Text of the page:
As one of the most popular Grade 1 scrambles in the UK, Crib Goch is the toughest walking route up Snowdon, beginning along the PYG track. As its popularity would suggest, the route is quite accessible by public transport (Sherpa buses from all the major towns nearby,) as well as by car, and starts from the top of Pen y Pass which has a decent café and public toilets, as well as Mallory’s Bar in the YHA across the road from the car park. Although it may be easy to get there, the walk itself is not to be underestimated and should only be attempted by walkers confident in both their ability and their route-finding. Further to this, calm winds and dry conditions are almost essential, as anything else can make for a difficult day, with ice axe and crampons absolutely required if completing the traverse in winter.
Crib Goch is a ridgeline climb with incredible views wherever you look and some exciting, proper scrambling. The most exposed part of the walk is probably crossing the pinnacles with a couple of airy steps to conquer, whilst Crib y Ddysgl is always more of a scramble than you think it is going to be!
After that the going gets easier up towards Snowdon. There is a special moment when you reach the summit when, views permitting, you look back at the ascent that you’ve just made. It’s a really special climb and always well worth the effort.
From Snowdon though, there’s a choice - head into the very characterful Llanberis for a wander around the shops, maybe get a bite at Pete’s Eats as a reward, take a wild swim in the lake, or a trip into Electric Mountain and learn about the history of the area. Alternatively, you can head back towards the starting point of the scramble via Y Lliwedd (as shown in this route), and view Crib Goch yet again but from a different angle and in all its glory. This is something well worth doing in the summer to avoid the throngs on the main path of Snowdon.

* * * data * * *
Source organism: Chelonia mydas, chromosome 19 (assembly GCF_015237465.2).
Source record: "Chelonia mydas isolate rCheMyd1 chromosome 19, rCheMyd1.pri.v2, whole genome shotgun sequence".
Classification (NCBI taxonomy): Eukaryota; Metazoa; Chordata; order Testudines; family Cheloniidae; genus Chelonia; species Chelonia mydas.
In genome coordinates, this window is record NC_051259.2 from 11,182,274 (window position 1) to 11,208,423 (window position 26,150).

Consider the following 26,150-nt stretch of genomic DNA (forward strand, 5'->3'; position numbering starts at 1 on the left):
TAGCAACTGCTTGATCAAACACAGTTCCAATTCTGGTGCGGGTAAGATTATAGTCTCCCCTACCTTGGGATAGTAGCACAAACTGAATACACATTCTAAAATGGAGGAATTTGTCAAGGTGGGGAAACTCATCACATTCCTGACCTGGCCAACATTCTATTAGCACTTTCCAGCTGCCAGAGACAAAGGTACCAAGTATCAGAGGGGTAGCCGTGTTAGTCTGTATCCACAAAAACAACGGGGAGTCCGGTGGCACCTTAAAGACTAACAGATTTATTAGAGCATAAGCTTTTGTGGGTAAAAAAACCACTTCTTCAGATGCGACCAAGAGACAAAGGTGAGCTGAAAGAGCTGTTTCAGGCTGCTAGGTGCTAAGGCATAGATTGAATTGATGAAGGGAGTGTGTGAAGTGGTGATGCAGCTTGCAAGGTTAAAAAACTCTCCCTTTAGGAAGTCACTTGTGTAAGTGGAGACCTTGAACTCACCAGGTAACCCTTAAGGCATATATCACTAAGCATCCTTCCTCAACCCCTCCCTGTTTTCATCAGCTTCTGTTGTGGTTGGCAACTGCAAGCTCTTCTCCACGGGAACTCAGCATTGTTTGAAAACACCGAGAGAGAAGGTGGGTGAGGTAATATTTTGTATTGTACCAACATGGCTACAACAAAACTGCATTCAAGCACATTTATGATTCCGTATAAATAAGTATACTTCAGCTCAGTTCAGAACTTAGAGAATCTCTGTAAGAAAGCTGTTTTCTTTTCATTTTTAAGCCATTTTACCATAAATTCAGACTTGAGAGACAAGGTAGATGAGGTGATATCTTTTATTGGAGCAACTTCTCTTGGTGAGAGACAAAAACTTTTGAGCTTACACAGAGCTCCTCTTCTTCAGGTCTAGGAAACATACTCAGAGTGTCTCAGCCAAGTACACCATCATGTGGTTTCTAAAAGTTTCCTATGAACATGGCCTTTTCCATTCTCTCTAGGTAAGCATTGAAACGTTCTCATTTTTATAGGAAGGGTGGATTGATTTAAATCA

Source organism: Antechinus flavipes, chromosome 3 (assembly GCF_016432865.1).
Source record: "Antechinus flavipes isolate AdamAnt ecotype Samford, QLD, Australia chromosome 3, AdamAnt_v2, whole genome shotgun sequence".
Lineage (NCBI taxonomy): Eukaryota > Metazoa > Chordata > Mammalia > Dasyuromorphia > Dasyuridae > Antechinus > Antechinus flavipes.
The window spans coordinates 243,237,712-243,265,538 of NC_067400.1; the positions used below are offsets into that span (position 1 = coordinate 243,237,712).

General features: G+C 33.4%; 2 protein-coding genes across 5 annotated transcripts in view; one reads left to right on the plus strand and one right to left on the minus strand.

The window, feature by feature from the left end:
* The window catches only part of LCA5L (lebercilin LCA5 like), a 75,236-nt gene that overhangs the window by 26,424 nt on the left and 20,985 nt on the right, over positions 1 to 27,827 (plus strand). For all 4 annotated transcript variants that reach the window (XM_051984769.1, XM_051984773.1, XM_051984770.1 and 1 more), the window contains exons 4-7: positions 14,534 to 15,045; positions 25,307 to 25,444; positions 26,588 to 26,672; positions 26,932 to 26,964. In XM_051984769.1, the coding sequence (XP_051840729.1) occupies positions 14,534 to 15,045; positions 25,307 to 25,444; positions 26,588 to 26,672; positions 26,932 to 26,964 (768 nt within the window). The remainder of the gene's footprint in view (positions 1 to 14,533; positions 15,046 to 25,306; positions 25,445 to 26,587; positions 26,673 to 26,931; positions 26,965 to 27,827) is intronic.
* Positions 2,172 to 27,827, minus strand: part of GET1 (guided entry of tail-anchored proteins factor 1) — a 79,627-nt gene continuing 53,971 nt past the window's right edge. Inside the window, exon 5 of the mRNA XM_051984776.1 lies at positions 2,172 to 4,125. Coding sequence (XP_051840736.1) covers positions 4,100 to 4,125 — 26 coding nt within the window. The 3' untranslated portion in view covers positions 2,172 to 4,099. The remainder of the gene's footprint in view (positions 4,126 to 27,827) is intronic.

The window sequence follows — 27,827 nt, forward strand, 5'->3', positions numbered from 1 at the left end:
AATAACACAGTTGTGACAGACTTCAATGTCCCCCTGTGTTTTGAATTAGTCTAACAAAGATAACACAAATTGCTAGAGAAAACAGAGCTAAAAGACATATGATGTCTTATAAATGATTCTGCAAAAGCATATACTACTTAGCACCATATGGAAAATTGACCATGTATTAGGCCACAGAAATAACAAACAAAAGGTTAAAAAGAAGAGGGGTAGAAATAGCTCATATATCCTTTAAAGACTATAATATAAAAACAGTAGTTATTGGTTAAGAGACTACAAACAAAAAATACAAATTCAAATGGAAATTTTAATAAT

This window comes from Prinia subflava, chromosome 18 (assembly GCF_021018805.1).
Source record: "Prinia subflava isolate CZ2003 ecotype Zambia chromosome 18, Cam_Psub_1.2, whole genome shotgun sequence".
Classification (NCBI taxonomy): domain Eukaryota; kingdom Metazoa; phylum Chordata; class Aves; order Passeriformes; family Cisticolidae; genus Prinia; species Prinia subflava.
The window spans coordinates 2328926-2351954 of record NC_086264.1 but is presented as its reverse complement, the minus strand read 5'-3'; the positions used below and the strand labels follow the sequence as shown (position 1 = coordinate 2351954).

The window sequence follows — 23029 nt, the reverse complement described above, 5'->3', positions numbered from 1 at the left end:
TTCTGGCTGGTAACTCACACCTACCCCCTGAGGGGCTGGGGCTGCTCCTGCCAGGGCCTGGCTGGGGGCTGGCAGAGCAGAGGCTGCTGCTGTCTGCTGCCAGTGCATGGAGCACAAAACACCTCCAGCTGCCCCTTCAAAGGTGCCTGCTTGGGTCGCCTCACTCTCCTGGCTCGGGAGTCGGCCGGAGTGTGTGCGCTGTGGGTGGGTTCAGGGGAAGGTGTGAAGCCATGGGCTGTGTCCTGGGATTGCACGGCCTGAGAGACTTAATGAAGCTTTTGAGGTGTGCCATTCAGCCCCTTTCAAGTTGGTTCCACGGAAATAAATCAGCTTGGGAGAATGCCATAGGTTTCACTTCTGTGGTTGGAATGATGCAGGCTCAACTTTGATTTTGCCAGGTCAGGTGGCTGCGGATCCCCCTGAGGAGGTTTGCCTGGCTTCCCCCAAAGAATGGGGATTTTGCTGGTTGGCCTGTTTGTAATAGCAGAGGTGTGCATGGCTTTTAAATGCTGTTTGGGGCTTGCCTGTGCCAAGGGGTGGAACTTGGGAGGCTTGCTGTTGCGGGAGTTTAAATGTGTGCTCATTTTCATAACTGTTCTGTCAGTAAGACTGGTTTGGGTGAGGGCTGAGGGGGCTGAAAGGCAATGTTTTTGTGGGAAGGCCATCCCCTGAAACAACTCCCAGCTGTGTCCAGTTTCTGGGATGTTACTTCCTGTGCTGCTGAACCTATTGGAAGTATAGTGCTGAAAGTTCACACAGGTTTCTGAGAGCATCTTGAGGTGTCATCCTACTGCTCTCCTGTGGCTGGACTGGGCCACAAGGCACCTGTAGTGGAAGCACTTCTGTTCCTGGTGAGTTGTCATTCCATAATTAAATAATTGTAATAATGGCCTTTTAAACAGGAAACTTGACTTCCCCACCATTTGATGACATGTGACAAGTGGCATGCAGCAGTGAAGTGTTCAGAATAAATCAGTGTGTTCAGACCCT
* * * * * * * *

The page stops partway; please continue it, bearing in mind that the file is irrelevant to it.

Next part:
The exposure and proper scrambling that the route entails is always a thrill and makes for a great day out, especially when there are so many different routes to descend from the summit of Snowdon with. During long summer days, the sheer volume of walkers out on the ridge can make the going slow. Early morning starts or even afternoon starts if confident enough can be particularly rewarding when the light hits the mountains just right. Crib Goch really is one of those real treasures of a walk - and there is no doubt in our minds that it’s one of Britain’s best.
Discover the Ordnance Survey Map for the Crib Goch route
(Thanks to OS GetOutside Champion TwoTravlrs)
5. 5 Peaks in the Pentlands
Scotland | 17.1km/10.6 miles | 4 hours 51 mins | Rating: Difficult
Parking: The Regional Park car park behind the Flotterstone Inn. You can also get to the Pentland Hills by bus from Edinburgh. Grid ref: NT 20638 63348, Postcode: EH26 0PP